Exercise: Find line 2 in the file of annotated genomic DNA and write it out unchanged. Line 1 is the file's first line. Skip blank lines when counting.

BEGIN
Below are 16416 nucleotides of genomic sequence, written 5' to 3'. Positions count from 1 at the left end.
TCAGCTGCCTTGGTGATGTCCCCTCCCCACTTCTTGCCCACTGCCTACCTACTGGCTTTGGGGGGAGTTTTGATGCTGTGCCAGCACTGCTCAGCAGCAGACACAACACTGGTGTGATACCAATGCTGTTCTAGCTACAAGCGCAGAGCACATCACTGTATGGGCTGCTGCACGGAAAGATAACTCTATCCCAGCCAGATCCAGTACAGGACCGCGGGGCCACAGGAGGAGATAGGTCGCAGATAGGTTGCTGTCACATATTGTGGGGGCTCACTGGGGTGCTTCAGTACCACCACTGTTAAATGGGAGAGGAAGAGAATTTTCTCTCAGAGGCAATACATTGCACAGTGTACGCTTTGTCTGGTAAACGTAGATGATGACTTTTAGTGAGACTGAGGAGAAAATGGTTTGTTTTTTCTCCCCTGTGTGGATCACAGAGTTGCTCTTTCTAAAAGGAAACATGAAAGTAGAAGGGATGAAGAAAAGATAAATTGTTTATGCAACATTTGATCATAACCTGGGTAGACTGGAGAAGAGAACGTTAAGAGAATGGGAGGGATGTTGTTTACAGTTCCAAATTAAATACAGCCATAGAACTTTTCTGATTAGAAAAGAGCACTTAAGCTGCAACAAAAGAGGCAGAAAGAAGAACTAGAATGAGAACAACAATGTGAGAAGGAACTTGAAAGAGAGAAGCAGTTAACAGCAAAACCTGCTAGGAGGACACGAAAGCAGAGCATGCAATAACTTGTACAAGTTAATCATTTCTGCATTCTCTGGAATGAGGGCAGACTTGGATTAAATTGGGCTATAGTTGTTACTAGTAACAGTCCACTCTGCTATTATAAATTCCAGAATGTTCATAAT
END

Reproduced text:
TCAGCTGCCTTGGTGATGTCCCCTCCCCACTTCTTGCCCACTGCCTACCTACTGGCTTTGGGGGGAGTTTTGATGCTGTGCCAGCACTGCTCAGCAGCAGACACAACACTGGTGTGATACCAATGCTGTTCTAGCTACAAGCGCAGAGCACATCACTGTATGGGCTGCTGCACGGAAAGATAACTCTATCCCAGCCAGATCCAGTACAGGACCGCGGGGCCACAGGAGGAGATAGGTCGCAGATAGGTTGCTGTCACATATTGTGGGGGCTCACTGGGGTGCTTCAGTACCACCACTGTTAAATGGGAGAGGAAGAGAATTTTCTCTCAGAGGCAATACATTGCACAGTGTACGCTTTGTCTGGTAAACGTAGATGATGACTTTTAGTGAGACTGAGGAGAAAATGGTTTGTTTTTTCTCCCCTGTGTGGATCACAGAGTTGCTCTTTCTAAAAGGAAACATGAAAGTAGAAGGGATGAAGAAAAGATAAATTGTTTATGCAACATTTGATCATAACCTGGGTAGACTGGAGAAGAGAACGTTAAGAGAATGGGAGGGATGTTGTTTACAGTTCCAAATTAAATACAGCCATAGAACTTTTCTGATTAGAAAAGAGCACTTAAGCTGCAACAAAAGAGGCAGAAAGAAGAACTAGAATGAGAACAACAATGTGAGAAGGAACTTGAAAGAGAGAAGCAGTTAACAGCAAAACCTGCTAGGAGGACACGAAAGCAGAGCATGCAATAACTTGTACAAGTTAATCATTTCTGCATTCTCTGGAATGAGGGCAGACTTGGATTAAATTGGGCTATAGTTGTTACTAGTAACAGTCCACTCTGCTATTATAAATTCCAGAATGTTCATAAT